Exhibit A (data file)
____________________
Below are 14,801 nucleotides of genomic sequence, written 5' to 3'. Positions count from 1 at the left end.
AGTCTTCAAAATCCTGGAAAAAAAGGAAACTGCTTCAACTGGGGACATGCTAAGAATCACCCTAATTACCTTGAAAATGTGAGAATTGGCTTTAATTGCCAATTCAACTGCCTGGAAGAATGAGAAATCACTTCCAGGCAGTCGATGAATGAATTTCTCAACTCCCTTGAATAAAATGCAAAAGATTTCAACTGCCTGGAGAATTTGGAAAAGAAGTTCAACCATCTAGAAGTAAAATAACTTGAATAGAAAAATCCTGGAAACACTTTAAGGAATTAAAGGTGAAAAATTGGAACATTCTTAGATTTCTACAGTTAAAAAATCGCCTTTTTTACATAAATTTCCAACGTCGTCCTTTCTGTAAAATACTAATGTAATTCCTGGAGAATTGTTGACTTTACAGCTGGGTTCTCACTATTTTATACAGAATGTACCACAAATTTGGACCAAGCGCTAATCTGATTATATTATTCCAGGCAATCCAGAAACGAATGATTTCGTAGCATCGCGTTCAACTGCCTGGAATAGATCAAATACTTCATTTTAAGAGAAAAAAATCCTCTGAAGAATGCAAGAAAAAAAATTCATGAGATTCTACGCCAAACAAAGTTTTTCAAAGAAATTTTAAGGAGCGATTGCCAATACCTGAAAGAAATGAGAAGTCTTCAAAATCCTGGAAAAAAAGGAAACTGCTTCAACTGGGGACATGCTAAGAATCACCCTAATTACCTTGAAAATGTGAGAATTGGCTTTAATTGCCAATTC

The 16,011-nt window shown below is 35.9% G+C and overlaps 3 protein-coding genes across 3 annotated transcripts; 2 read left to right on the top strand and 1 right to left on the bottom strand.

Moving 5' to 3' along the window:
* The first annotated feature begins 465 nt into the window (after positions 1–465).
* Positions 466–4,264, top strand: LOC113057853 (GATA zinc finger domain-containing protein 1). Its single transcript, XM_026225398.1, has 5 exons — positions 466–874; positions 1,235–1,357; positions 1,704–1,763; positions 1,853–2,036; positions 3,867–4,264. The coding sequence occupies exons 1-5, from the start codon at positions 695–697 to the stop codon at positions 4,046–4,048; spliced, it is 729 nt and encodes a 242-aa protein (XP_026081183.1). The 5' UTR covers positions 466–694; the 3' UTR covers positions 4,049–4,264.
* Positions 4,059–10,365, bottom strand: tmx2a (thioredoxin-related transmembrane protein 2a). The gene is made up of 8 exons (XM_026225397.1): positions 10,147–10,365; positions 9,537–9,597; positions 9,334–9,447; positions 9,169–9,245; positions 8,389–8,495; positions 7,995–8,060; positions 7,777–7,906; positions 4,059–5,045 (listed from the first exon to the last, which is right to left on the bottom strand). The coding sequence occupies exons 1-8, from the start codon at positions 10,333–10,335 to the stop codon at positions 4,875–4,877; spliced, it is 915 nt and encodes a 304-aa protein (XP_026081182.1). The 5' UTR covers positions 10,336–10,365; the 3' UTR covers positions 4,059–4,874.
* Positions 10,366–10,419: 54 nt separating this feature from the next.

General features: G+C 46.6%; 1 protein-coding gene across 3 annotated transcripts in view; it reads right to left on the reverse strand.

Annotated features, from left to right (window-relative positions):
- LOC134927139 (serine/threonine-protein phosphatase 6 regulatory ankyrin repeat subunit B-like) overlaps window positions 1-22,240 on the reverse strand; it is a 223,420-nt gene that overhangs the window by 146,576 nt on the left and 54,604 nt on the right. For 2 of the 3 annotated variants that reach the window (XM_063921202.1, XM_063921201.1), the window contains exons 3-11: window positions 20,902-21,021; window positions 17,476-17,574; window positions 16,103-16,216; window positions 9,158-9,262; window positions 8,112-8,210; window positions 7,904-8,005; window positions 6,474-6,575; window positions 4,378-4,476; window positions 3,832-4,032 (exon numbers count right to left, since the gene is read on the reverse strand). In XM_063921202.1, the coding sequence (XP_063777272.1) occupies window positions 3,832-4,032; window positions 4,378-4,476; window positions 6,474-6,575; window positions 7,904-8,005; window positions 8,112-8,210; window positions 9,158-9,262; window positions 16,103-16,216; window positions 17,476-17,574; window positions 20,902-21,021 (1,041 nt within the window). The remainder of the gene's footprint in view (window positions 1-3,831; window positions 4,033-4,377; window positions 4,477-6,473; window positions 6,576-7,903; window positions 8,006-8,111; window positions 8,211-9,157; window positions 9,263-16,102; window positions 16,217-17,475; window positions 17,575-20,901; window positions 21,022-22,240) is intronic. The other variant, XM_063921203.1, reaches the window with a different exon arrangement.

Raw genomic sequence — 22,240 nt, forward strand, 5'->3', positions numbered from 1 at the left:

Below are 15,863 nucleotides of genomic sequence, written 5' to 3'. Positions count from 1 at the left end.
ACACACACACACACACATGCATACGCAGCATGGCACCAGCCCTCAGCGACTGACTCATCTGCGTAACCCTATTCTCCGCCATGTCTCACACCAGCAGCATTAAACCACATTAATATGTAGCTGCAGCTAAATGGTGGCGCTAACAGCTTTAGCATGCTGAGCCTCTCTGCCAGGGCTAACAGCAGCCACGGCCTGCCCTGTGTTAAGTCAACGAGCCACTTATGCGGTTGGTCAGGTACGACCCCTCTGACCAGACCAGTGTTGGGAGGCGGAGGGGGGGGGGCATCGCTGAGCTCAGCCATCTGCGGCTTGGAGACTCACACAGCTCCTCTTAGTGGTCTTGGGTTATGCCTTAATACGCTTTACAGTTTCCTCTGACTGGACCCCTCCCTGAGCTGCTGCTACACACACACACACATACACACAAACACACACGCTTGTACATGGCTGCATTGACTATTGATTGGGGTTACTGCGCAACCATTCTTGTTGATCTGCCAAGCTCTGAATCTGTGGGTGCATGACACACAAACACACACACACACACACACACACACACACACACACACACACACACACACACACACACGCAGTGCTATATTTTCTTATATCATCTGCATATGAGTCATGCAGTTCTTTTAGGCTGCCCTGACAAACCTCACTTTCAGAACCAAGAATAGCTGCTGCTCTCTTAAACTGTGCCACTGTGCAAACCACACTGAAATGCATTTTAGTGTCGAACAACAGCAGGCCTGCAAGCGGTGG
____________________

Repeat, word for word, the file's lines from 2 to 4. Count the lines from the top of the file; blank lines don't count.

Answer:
AGTCTTCAAAATCCTGGAAAAAAAGGAAACTGCTTCAACTGGGGACATGCTAAGAATCACCCTAATTACCTTGAAAATGTGAGAATTGGCTTTAATTGCCAATTCAACTGCCTGGAAGAATGAGAAATCACTTCCAGGCAGTCGATGAATGAATTTCTCAACTCCCTTGAATAAAATGCAAAAGATTTCAACTGCCTGGAGAATTTGGAAAAGAAGTTCAACCATCTAGAAGTAAAATAACTTGAATAGAAAAATCCTGGAAACACTTTAAGGAATTAAAGGTGAAAAATTGGAACATTCTTAGATTTCTACAGTTAAAAAATCGCCTTTTTTACATAAATTTCCAACGTCGTCCTTTCTGTAAAATACTAATGTAATTCCTGGAGAATTGTTGACTTTACAGCTGGGTTCTCACTATTTTATACAGAATGTACCACAAATTTGGACCAAGCGCTAATCTGATTATATTATTCCAGGCAATCCAGAAACGAATGATTTCGTAGCATCGCGTTCAACTGCCTGGAATAGATCAAATACTTCATTTTAAGAGAAAAAAATCCTCTGAAGAATGCAAGAAAAAAAATTCATGAGATTCTACGCCAAACAAAGTTTTTCAAAGAAATTTTAAGGAGCGATTGCCAATACCTGAAAGAAATGAGAAGTCTTCAAAATCCTGGAAAAAAAGGAAACTGCTTCAACTGGGGACATGCTAAGAATCACCCTAATTACCTTGAAAATGTGAGAATTGGCTTTAATTGCCAATTC

The 16,011-nt window shown below is 35.9% G+C and overlaps 3 protein-coding genes across 3 annotated transcripts; 2 read left to right on the top strand and 1 right to left on the bottom strand.

Moving 5' to 3' along the window: